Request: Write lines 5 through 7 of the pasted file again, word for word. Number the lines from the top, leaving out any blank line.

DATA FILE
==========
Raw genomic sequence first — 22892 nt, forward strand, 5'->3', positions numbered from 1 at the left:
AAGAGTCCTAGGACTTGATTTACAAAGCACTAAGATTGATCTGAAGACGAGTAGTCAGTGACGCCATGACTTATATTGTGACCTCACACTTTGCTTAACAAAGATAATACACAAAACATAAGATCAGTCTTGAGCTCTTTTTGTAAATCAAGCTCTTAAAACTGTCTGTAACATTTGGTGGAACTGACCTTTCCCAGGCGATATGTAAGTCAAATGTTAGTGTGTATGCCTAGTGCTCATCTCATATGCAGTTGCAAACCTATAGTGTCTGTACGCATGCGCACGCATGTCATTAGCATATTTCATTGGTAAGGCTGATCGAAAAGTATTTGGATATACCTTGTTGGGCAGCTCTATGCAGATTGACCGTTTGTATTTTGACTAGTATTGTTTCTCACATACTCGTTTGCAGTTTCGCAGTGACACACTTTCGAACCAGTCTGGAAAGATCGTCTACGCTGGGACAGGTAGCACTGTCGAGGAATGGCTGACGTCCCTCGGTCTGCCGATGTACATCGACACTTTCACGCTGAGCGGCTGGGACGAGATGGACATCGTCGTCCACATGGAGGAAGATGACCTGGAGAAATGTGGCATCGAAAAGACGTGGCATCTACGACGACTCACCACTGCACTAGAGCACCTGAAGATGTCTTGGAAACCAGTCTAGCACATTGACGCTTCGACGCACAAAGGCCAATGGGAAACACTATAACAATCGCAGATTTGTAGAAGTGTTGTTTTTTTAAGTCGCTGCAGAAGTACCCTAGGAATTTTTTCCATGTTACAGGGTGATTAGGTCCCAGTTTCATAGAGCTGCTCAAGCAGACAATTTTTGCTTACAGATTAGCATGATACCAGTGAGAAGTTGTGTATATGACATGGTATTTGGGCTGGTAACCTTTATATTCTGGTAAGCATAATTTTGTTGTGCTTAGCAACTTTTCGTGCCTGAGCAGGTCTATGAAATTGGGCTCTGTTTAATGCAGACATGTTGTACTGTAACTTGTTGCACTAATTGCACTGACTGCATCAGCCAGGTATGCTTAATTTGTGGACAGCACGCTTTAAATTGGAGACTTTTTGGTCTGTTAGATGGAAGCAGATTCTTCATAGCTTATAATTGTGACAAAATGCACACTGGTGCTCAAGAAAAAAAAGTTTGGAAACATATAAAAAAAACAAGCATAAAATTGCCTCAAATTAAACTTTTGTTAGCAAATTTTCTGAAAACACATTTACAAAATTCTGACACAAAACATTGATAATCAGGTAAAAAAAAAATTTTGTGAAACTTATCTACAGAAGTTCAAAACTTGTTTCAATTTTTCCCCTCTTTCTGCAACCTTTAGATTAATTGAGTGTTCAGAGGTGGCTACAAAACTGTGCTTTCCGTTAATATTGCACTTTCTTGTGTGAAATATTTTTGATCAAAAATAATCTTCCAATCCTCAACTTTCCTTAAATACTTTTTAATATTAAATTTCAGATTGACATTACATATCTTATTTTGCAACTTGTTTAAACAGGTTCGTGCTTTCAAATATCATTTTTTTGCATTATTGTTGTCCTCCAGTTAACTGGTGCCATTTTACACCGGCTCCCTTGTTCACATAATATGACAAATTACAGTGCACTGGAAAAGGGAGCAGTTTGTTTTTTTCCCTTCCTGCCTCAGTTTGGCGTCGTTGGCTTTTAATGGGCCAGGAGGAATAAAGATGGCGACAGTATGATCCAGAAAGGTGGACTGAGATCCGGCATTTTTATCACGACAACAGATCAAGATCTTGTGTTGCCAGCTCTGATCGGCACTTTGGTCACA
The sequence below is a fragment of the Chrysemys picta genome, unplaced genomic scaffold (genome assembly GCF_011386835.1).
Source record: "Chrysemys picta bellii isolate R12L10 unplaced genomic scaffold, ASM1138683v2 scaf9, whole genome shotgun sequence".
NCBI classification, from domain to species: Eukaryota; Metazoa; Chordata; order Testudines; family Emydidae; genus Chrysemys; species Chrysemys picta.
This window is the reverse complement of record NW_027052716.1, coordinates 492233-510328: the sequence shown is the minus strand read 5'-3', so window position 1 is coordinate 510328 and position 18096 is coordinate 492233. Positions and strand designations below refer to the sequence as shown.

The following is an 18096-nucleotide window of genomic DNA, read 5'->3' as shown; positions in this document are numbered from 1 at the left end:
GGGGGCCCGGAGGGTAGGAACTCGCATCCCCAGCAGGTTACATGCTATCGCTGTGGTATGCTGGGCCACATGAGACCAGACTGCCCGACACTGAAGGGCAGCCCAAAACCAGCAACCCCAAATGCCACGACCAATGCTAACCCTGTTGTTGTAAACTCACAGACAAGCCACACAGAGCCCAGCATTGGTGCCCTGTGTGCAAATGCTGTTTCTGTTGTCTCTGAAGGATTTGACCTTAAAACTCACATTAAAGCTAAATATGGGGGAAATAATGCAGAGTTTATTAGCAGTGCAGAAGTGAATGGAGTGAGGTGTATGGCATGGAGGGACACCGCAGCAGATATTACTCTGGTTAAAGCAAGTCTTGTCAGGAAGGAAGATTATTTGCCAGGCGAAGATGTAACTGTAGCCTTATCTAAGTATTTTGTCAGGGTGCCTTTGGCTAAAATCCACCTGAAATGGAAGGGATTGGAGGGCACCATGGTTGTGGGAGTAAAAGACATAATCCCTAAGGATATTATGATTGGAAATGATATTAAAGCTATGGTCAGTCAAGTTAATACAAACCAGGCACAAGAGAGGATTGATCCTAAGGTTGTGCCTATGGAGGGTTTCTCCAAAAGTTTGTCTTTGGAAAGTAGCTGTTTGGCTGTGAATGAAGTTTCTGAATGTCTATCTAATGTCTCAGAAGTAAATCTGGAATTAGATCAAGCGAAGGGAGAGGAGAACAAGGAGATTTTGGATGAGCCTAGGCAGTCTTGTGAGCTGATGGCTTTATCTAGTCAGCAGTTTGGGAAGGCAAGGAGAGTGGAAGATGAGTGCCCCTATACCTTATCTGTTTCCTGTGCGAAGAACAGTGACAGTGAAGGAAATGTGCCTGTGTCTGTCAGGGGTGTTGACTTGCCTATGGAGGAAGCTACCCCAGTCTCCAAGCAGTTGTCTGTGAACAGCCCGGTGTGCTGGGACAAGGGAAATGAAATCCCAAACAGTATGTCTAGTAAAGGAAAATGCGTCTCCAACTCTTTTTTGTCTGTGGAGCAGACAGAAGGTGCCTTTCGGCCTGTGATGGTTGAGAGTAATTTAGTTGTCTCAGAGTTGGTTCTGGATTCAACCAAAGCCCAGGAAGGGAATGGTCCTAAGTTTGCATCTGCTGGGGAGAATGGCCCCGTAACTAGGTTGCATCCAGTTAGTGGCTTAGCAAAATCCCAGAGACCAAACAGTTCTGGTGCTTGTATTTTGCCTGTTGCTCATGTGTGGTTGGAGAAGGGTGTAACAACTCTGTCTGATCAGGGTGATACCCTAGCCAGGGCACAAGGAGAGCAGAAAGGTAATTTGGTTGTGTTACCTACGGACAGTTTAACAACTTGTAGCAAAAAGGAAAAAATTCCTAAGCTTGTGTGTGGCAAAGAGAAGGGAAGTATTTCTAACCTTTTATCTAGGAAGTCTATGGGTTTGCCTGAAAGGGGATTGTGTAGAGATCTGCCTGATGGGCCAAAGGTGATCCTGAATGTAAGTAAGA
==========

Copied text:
NCBI classification, from domain to species: Eukaryota; Metazoa; Chordata; order Testudines; family Emydidae; genus Chrysemys; species Chrysemys picta.
This window is the reverse complement of record NW_027052716.1, coordinates 492233-510328: the sequence shown is the minus strand read 5'-3', so window position 1 is coordinate 510328 and position 18096 is coordinate 492233. Positions and strand designations below refer to the sequence as shown.

The following is an 18096-nucleotide window of genomic DNA, read 5'->3' as shown; positions in this document are numbered from 1 at the left end: